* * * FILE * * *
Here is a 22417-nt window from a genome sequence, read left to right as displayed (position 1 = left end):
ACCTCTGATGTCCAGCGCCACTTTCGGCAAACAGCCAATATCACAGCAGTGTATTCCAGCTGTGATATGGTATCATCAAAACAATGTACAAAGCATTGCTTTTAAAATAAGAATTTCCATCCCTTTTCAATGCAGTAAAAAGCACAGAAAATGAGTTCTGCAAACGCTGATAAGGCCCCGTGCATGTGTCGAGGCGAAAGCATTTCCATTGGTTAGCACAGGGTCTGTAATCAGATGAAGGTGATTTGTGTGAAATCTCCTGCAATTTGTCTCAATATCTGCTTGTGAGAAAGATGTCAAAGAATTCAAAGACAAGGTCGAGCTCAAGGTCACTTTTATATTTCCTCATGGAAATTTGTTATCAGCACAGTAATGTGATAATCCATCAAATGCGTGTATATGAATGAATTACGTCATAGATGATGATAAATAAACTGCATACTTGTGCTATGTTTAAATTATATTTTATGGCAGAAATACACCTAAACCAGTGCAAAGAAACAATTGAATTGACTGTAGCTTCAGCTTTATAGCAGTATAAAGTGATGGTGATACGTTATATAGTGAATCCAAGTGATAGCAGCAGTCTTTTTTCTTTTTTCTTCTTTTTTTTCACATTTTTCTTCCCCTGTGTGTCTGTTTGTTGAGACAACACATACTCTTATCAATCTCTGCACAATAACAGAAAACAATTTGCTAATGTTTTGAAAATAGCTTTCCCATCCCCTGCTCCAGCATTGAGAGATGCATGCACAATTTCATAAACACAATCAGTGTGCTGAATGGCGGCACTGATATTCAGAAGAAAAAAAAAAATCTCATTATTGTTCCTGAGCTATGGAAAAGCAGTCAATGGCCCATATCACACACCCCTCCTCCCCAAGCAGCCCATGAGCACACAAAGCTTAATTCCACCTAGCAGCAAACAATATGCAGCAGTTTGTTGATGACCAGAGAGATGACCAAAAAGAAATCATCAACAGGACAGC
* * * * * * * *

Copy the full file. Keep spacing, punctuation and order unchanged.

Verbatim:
Here is a 22417-nt window from a genome sequence, read left to right as displayed (position 1 = left end):
ACCTCTGATGTCCAGCGCCACTTTCGGCAAACAGCCAATATCACAGCAGTGTATTCCAGCTGTGATATGGTATCATCAAAACAATGTACAAAGCATTGCTTTTAAAATAAGAATTTCCATCCCTTTTCAATGCAGTAAAAAGCACAGAAAATGAGTTCTGCAAACGCTGATAAGGCCCCGTGCATGTGTCGAGGCGAAAGCATTTCCATTGGTTAGCACAGGGTCTGTAATCAGATGAAGGTGATTTGTGTGAAATCTCCTGCAATTTGTCTCAATATCTGCTTGTGAGAAAGATGTCAAAGAATTCAAAGACAAGGTCGAGCTCAAGGTCACTTTTATATTTCCTCATGGAAATTTGTTATCAGCACAGTAATGTGATAATCCATCAAATGCGTGTATATGAATGAATTACGTCATAGATGATGATAAATAAACTGCATACTTGTGCTATGTTTAAATTATATTTTATGGCAGAAATACACCTAAACCAGTGCAAAGAAACAATTGAATTGACTGTAGCTTCAGCTTTATAGCAGTATAAAGTGATGGTGATACGTTATATAGTGAATCCAAGTGATAGCAGCAGTCTTTTTTCTTTTTTCTTCTTTTTTTTCACATTTTTCTTCCCCTGTGTGTCTGTTTGTTGAGACAACACATACTCTTATCAATCTCTGCACAATAACAGAAAACAATTTGCTAATGTTTTGAAAATAGCTTTCCCATCCCCTGCTCCAGCATTGAGAGATGCATGCACAATTTCATAAACACAATCAGTGTGCTGAATGGCGGCACTGATATTCAGAAGAAAAAAAAAAATCTCATTATTGTTCCTGAGCTATGGAAAAGCAGTCAATGGCCCATATCACACACCCCTCCTCCCCAAGCAGCCCATGAGCACACAAAGCTTAATTCCACCTAGCAGCAAACAATATGCAGCAGTTTGTTGATGACCAGAGAGATGACCAAAAAGAAATCATCAACAGGACAGC